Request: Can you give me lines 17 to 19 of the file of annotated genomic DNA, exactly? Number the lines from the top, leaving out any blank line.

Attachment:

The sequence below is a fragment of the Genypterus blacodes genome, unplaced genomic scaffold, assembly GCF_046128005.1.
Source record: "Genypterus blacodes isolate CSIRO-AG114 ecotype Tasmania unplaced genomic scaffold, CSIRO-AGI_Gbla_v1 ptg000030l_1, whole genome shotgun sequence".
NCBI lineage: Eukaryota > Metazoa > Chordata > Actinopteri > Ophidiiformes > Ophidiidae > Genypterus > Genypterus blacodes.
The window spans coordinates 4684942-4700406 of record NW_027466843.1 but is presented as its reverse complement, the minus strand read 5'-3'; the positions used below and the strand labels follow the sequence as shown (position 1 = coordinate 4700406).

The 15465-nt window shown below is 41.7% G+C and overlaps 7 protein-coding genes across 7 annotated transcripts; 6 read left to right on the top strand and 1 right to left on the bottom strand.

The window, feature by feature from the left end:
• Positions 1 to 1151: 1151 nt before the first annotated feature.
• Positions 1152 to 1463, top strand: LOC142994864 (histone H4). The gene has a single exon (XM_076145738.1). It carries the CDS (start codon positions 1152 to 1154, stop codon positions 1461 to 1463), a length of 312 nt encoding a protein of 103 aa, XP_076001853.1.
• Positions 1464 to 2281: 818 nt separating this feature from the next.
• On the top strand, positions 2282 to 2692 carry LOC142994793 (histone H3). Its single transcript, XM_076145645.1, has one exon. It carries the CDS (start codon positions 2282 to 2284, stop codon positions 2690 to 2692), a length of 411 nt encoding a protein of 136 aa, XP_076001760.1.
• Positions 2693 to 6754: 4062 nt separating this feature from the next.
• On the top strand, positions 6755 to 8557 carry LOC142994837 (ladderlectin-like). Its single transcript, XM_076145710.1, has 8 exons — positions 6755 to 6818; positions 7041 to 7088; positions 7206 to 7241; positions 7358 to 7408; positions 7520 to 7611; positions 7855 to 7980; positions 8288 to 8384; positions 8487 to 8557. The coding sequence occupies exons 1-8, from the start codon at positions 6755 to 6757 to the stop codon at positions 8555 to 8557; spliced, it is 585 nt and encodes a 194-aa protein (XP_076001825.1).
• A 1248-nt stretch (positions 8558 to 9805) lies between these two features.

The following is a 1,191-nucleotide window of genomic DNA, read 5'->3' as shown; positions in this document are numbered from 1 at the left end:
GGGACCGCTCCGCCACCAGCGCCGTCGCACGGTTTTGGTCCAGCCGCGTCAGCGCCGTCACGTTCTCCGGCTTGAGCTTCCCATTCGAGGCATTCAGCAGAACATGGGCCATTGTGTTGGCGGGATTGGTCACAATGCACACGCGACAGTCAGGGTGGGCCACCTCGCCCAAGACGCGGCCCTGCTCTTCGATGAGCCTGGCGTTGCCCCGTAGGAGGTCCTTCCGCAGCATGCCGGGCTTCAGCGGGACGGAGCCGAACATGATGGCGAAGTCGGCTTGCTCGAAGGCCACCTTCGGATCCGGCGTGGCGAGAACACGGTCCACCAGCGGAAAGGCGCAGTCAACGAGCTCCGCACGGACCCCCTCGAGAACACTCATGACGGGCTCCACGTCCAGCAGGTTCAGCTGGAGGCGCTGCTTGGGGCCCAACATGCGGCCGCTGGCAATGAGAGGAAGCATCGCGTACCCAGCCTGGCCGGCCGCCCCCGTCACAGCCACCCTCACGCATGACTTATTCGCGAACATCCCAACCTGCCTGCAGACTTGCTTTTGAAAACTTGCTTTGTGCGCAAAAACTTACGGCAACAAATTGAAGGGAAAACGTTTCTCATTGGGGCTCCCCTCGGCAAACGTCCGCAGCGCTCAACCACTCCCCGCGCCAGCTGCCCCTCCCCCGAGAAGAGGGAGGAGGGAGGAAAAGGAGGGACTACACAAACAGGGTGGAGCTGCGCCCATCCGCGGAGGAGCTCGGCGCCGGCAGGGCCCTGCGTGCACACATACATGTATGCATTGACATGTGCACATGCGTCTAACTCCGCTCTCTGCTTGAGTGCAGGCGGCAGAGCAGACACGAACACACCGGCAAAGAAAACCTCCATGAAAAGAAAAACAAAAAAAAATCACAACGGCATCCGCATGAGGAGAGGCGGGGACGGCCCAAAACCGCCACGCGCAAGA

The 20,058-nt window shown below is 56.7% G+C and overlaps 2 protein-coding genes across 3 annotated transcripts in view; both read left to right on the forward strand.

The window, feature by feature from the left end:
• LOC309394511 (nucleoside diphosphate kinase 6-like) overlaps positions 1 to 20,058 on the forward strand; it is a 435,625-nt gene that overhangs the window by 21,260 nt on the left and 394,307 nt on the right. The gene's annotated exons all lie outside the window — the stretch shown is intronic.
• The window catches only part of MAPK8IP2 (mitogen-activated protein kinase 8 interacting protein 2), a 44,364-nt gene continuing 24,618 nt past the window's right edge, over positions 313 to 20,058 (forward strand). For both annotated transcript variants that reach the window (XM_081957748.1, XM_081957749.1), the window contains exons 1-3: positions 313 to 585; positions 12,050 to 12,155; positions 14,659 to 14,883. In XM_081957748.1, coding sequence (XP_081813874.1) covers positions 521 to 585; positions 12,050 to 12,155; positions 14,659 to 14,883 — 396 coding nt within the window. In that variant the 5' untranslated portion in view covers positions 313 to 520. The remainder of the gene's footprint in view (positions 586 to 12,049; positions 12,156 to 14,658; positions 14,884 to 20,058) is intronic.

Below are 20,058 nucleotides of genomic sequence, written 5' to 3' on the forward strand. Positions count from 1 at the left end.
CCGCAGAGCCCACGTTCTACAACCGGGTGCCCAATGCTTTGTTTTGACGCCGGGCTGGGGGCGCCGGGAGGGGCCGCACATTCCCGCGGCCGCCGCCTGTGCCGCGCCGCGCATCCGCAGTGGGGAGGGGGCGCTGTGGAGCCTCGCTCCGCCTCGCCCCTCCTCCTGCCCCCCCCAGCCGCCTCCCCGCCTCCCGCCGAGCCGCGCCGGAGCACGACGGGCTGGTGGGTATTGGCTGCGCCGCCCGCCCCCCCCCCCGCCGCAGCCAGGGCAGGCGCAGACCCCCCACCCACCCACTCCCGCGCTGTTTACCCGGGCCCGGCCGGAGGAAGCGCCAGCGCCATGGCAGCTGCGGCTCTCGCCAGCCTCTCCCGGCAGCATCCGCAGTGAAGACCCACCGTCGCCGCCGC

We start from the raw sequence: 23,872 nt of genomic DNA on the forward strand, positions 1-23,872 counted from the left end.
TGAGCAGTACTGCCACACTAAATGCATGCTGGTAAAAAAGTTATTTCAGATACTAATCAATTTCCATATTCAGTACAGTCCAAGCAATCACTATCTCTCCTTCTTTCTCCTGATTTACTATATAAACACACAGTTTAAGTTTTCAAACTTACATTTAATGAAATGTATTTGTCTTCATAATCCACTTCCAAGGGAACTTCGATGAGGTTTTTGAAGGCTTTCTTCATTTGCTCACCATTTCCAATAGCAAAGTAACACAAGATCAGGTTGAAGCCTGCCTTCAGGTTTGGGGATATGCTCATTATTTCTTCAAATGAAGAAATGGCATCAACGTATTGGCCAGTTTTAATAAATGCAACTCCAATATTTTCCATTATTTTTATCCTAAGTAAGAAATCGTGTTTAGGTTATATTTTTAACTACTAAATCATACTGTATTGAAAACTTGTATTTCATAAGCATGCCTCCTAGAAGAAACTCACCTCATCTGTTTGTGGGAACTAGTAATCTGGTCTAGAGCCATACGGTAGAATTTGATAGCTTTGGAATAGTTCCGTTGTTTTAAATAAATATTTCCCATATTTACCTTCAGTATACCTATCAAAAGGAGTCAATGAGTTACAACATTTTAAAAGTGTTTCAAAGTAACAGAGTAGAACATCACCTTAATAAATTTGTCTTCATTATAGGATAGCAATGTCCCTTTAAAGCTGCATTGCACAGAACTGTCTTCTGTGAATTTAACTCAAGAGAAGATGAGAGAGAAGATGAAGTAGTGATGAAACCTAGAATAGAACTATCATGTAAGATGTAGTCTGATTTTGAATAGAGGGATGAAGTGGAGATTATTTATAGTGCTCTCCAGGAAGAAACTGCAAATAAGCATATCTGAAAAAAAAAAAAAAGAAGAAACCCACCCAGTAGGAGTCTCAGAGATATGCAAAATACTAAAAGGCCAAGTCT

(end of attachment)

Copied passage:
The window, feature by feature from the left end:
• LOC309394511 (nucleoside diphosphate kinase 6-like) overlaps positions 1 to 20,058 on the forward strand; it is a 435,625-nt gene that overhangs the window by 21,260 nt on the left and 394,307 nt on the right. The gene's annotated exons all lie outside the window — the stretch shown is intronic.
• The window catches only part of MAPK8IP2 (mitogen-activated protein kinase 8 interacting protein 2), a 44,364-nt gene continuing 24,618 nt past the window's right edge, over positions 313 to 20,058 (forward strand). For both annotated transcript variants that reach the window (XM_081957748.1, XM_081957749.1), the window contains exons 1-3: positions 313 to 585; positions 12,050 to 12,155; positions 14,659 to 14,883. In XM_081957748.1, coding sequence (XP_081813874.1) covers positions 521 to 585; positions 12,050 to 12,155; positions 14,659 to 14,883 — 396 coding nt within the window. In that variant the 5' untranslated portion in view covers positions 313 to 520. The remainder of the gene's footprint in view (positions 586 to 12,049; positions 12,156 to 14,658; positions 14,884 to 20,058) is intronic.